uncommon herbs

5 Uncommon Herbs for Your Garden

Uncommon Herbs: Five for the Garden

We all are familiar with the more common culinary herbs like basil, oregano, thyme and parsley. Here are 5 more uncommon herbs you may want to plant.

uncommon herbs

Comfrey in bloom

Comfrey (Symphytum officinale) is a striking perennial herb to include in the garden. It is a bold and leafy plant, with 4 to 5 foot stems, large rough leaves and small hanging bunches of pink or blue bell flowers. Originally comfrey was grown as a valuable herbal in medicinal gardens. The common names boneset, knitbone and bruise wort indicate its use in poultices for sprains, swellings and bruises.

With deep roots that draw minerals, it is rich in potassium, nitrogen and phosphate. The composted leaves make a good fertilizer. Simply soak a one part comfrey leaves to three parts water, let sit for a week and strain the rich tea.

Use it as you would any liquid fertilizer for your tomatoes, cucumbers, squash or root crops. In fall, as the flowers die down, cut the plant completely back and chop it up. Add it to your compost where they’ll add a rich store of essential minerals.

uncommon herbs


Lovage (Levisticum officinale) is another tall perennial herb, reaching often to six feet in height. Lovage leaves look a little like lettuce but has a robust taste, similar to sweet celery.

In the kitchen, lovage can sweeten your soup, salad, or turkey stuffing.  There is no way you can use all the leaves of this gigantic herb, but it easy to grow and an attractive addition at the back of the herb garden.

Used mainly as a soup herb, lovage can also flavor any savory dish with its dark green spicy leaves. Use it sparingly at first, until you are used to its strength and flavor. Use the newest fresh leaves chopped into green or potato salads, or mixed with sour cream onto baked potatoes.

uncommon herbsGarlic chives (Allium tuberosum) have recently made inroads in western markets and cuisine, although they have always been used in the East.

If you’re a garlic lover, you will appreciate the subtle taste of garlic these add to your cooking. Great for adding a bit of flavor to a dish, you can use both the leaves and the bud-topped flower stalks. In the garden, they are good companion plants, driving off many pests that don’t care for the scent.

Make sure you snip away the faded flower heads before they drop seeds, or you’ll have a job rooting out thousands of seedlings the next year. This is one of the uncommon herbs that can also be grown in containers.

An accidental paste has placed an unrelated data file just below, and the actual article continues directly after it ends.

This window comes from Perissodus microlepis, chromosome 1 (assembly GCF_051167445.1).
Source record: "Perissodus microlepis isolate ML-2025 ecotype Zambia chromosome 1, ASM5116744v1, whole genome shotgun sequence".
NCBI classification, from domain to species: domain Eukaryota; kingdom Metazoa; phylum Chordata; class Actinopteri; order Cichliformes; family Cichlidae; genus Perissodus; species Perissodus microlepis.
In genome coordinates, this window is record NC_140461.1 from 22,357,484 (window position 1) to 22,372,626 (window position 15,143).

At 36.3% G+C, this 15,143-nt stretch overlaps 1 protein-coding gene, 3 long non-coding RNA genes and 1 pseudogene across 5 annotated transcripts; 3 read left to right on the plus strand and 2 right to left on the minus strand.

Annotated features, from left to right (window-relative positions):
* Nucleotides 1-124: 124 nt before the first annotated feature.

uncommon herbs

Salad Burnet

Salad burnet (Sanguisorba minor) is pretty enough to edge a flowerbed, with low rosettes of lacy blue-green foliage. The youngest leaves are a great addition to salads.

In Europe, the leaves are used along with chervil, chives, parsley, sorrel and yogurt or cream cheese to make a green sauce that is traditionally used with boiled eggs or potatoes. The burnet leaves have a subtle cucumber flavor, just a bit tart and spicy. Older leaves are not used, as the delicate flavor is lost as they age.

Angelica (Angelica archangelica) was once thought by 17th century herbalists to have the ability to ward off evil spirits, spells and witchcraft. It was also used for digestive ailments, and is still an ingredient in liqueurs.

The whole plant has a unique scent and is used in some perfumes. In the kitchen, it makes a nice spring tea or can be used in stewed fruits, since the stalks have a sweet flavor. A decorative herb, you can grow this tall plant just for its big cartwheels of yellow-green flowers. Angelica is a biennial, and will easily seed itself as it ripens in the second year.

uncommon herbs

Angelica in bloom

So there you have it – 5 uncommon herbs to consider adding to your herb garden next year.

Or are you already growing them? Are there others you grow that I haven’t included?

Leave us a comment below.

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